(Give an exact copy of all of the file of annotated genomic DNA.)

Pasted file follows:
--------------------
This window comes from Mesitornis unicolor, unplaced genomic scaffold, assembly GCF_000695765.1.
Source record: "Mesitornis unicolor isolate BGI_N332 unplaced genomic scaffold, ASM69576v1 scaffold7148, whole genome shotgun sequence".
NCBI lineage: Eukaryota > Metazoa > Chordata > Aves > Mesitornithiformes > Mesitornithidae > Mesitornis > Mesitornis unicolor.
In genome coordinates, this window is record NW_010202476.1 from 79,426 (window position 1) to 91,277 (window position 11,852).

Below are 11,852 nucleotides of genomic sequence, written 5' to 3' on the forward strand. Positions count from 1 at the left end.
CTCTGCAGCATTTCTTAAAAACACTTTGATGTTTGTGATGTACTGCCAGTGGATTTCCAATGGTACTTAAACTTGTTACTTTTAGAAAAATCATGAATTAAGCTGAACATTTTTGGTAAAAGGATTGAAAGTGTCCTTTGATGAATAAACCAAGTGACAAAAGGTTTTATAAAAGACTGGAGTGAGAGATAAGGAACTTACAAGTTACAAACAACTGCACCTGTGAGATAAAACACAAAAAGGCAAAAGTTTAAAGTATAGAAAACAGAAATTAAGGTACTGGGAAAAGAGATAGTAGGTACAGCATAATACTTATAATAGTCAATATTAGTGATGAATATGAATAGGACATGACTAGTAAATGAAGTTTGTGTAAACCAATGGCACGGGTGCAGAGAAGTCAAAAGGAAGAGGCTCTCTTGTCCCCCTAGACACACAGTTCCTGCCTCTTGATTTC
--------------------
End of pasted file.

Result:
This window comes from Mesitornis unicolor, unplaced genomic scaffold, assembly GCF_000695765.1.
Source record: "Mesitornis unicolor isolate BGI_N332 unplaced genomic scaffold, ASM69576v1 scaffold7148, whole genome shotgun sequence".
NCBI lineage: Eukaryota > Metazoa > Chordata > Aves > Mesitornithiformes > Mesitornithidae > Mesitornis > Mesitornis unicolor.
In genome coordinates, this window is record NW_010202476.1 from 79,426 (window position 1) to 91,277 (window position 11,852).

Below are 11,852 nucleotides of genomic sequence, written 5' to 3' on the forward strand. Positions count from 1 at the left end.
CTCTGCAGCATTTCTTAAAAACACTTTGATGTTTGTGATGTACTGCCAGTGGATTTCCAATGGTACTTAAACTTGTTACTTTTAGAAAAATCATGAATTAAGCTGAACATTTTTGGTAAAAGGATTGAAAGTGTCCTTTGATGAATAAACCAAGTGACAAAAGGTTTTATAAAAGACTGGAGTGAGAGATAAGGAACTTACAAGTTACAAACAACTGCACCTGTGAGATAAAACACAAAAAGGCAAAAGTTTAAAGTATAGAAAACAGAAATTAAGGTACTGGGAAAAGAGATAGTAGGTACAGCATAATACTTATAATAGTCAATATTAGTGATGAATATGAATAGGACATGACTAGTAAATGAAGTTTGTGTAAACCAATGGCACGGGTGCAGAGAAGTCAAAAGGAAGAGGCTCTCTTGTCCCCCTAGACACACAGTTCCTGCCTCTTGATTTC